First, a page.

Owel: Owel

OwelPicture yourself in a quaint rural town, on one of those winter nights where the streets are so quiet that you pretend to hear the sound of each small flake falling down in white blankets as far as the eye can see. It’s a calm so beautiful that it’s erie and chilling. This Rockwellesque scene could easily be the physical embodiment of the new self-titled LP from northern New Jersey’s own Owel.

The five-piece indie darlings don’t cut any corners in trying to convey the heart of this album to their audience. It is extremely dynamic, with songs that are structured like roller coaster rides. The first track, “Snowglobe” is one that can only be described as ambitious in its structure, dynamics, and instrumentation. The soft key strikes that open the track are something right out of a Postal Service hit, but once the rest of the band drops in with an array of soaring vocals and seamlessly blended string measures, the song instantly takes off. Vocalist Jay Sakong seems to lay a map for the entire album in just one verse of this opening track. When all the instruments drop out, save for a single thumping bass pluck, he sings, “If there ever was this moment of clear vision/Then I’d have it back to reenact and live in.” 

The dynamic ebb and flow of the album is present from cover to cover. There is a real sense of contrast between several tracks that follow one another, but perhaps the most opposing and lovely of these moments is the surprise between the sixth track, “Float,” and the seventh, “Once The Ocean.” Both songs make a quiet entrance, but in completely different ways. “Float” is something reminiscent of a ballroom dance, with the hot rod brushes lightly tapping the snare in bosonova fashion; the song drops in and picks up speed with a minor key chord structure that brings out the string accompaniments and vocal harmonies in epic light. The next song, “Once The Ocean,” drops in in a completely different manor, with a programmed beat, followed by layered guitar melodies and Sakong’s high-registered falsetto. The seventh track creates a gripping dichotomy between it’s previous counterpart, which is a theme that is very alive throughout the whole album.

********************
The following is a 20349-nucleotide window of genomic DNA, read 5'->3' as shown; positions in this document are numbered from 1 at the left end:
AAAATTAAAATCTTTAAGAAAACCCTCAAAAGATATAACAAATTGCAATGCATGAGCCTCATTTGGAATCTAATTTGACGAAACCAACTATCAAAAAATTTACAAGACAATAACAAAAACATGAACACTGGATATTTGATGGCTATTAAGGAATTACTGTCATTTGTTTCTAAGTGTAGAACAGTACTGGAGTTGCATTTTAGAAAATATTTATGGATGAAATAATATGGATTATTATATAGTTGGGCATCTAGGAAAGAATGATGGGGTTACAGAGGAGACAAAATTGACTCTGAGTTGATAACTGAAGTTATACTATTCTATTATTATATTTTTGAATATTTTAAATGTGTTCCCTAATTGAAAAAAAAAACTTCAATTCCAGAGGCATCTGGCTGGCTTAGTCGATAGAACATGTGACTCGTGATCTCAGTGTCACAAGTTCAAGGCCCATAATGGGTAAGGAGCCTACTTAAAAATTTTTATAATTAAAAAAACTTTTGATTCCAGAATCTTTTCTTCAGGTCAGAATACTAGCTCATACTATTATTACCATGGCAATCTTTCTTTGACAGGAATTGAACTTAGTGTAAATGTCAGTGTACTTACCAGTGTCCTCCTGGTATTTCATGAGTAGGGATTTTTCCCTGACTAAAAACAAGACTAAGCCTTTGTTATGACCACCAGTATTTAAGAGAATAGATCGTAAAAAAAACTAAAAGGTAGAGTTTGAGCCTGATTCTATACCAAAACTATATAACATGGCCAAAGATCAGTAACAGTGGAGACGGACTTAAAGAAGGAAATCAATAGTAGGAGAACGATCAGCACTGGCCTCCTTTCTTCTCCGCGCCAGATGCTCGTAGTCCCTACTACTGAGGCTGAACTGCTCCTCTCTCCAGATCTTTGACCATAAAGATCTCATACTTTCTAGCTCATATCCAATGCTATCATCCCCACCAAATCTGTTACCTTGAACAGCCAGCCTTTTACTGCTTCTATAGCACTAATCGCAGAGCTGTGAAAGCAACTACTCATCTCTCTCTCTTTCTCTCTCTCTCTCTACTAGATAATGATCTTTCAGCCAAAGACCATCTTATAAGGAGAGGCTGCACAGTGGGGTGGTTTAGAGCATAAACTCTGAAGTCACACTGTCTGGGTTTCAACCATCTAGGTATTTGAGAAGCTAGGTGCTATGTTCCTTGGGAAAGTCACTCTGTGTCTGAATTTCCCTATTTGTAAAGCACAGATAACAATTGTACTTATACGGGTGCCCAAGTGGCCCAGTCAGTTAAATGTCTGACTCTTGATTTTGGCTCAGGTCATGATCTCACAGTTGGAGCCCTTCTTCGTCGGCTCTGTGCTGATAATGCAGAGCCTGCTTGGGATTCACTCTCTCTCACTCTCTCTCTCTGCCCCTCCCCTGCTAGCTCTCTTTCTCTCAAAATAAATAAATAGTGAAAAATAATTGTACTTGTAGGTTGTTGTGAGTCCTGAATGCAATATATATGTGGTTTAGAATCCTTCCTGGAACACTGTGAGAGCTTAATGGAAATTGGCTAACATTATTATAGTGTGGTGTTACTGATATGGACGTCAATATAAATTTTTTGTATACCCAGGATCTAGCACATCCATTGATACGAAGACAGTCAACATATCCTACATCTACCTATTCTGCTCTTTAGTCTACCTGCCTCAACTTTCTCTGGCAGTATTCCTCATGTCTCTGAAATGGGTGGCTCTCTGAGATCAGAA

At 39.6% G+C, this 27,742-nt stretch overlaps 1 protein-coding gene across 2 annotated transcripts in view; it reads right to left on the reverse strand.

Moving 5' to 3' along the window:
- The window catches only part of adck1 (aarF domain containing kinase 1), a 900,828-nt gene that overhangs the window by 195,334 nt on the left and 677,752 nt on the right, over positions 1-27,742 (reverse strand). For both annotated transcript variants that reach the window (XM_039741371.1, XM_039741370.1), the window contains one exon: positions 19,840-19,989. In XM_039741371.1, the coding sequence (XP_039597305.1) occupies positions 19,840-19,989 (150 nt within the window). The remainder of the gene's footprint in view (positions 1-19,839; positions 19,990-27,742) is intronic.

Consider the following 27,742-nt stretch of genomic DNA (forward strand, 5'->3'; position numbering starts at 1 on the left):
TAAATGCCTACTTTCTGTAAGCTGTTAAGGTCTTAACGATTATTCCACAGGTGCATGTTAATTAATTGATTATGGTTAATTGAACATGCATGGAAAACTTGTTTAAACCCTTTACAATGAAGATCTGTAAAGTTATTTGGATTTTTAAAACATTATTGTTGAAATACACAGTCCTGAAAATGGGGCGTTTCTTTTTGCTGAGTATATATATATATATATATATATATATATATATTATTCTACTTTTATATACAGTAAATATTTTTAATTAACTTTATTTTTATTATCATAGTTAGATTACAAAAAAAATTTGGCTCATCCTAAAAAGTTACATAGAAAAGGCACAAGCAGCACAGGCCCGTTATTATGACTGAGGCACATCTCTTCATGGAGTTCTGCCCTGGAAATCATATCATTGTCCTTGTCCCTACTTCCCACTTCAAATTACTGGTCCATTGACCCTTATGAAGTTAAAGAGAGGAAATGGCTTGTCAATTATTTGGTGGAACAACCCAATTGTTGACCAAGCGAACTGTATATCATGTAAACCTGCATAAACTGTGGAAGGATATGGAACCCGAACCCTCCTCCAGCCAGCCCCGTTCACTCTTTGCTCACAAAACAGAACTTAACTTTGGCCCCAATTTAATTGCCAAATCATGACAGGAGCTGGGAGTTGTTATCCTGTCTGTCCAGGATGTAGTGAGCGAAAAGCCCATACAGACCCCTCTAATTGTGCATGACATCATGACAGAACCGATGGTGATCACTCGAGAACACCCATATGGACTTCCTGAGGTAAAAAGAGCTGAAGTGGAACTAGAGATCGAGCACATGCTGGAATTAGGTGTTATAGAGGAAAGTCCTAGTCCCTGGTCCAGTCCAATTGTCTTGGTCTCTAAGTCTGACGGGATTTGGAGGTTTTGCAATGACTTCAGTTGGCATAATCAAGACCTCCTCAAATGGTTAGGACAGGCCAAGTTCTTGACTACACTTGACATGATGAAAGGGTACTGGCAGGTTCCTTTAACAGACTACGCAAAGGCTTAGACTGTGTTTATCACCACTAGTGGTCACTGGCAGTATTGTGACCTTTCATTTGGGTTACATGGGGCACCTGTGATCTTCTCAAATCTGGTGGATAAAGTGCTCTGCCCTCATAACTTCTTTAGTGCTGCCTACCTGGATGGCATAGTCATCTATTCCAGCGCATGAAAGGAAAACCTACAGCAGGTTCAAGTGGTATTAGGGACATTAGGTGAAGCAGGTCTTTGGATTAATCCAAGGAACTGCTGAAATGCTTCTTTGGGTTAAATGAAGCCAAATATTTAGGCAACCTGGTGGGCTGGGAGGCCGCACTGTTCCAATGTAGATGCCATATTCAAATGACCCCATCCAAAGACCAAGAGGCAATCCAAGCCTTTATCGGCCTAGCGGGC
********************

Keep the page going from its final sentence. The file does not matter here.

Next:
With a brand of highs and lows that grab listeners and bring them to a place outside of their own comfort zone, only to drop them someplace warm and welcoming. Any eleven-song album with that ability certainly deserves some attention, and this most recent release from Owel is no different.